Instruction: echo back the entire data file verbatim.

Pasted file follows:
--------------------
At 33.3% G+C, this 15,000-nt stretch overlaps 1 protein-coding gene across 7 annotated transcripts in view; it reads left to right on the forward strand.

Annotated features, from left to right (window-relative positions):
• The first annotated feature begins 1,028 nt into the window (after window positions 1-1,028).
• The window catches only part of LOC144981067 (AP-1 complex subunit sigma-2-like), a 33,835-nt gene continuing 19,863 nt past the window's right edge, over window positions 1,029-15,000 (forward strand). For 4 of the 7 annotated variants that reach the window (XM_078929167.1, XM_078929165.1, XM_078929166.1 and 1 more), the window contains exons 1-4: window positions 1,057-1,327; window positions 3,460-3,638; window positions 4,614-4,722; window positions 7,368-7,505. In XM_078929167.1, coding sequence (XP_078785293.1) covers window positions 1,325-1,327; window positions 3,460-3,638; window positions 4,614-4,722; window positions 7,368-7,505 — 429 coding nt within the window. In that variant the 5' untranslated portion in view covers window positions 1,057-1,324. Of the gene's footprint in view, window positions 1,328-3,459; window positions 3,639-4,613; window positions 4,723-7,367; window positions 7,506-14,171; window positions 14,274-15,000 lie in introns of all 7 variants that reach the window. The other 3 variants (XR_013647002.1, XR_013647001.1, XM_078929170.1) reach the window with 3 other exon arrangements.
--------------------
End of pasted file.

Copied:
At 33.3% G+C, this 15,000-nt stretch overlaps 1 protein-coding gene across 7 annotated transcripts in view; it reads left to right on the forward strand.

Annotated features, from left to right (window-relative positions):
• The first annotated feature begins 1,028 nt into the window (after window positions 1-1,028).
• The window catches only part of LOC144981067 (AP-1 complex subunit sigma-2-like), a 33,835-nt gene continuing 19,863 nt past the window's right edge, over window positions 1,029-15,000 (forward strand). For 4 of the 7 annotated variants that reach the window (XM_078929167.1, XM_078929165.1, XM_078929166.1 and 1 more), the window contains exons 1-4: window positions 1,057-1,327; window positions 3,460-3,638; window positions 4,614-4,722; window positions 7,368-7,505. In XM_078929167.1, coding sequence (XP_078785293.1) covers window positions 1,325-1,327; window positions 3,460-3,638; window positions 4,614-4,722; window positions 7,368-7,505 — 429 coding nt within the window. In that variant the 5' untranslated portion in view covers window positions 1,057-1,324. Of the gene's footprint in view, window positions 1,328-3,459; window positions 3,639-4,613; window positions 4,723-7,367; window positions 7,506-14,171; window positions 14,274-15,000 lie in introns of all 7 variants that reach the window. The other 3 variants (XR_013647002.1, XR_013647001.1, XM_078929170.1) reach the window with 3 other exon arrangements.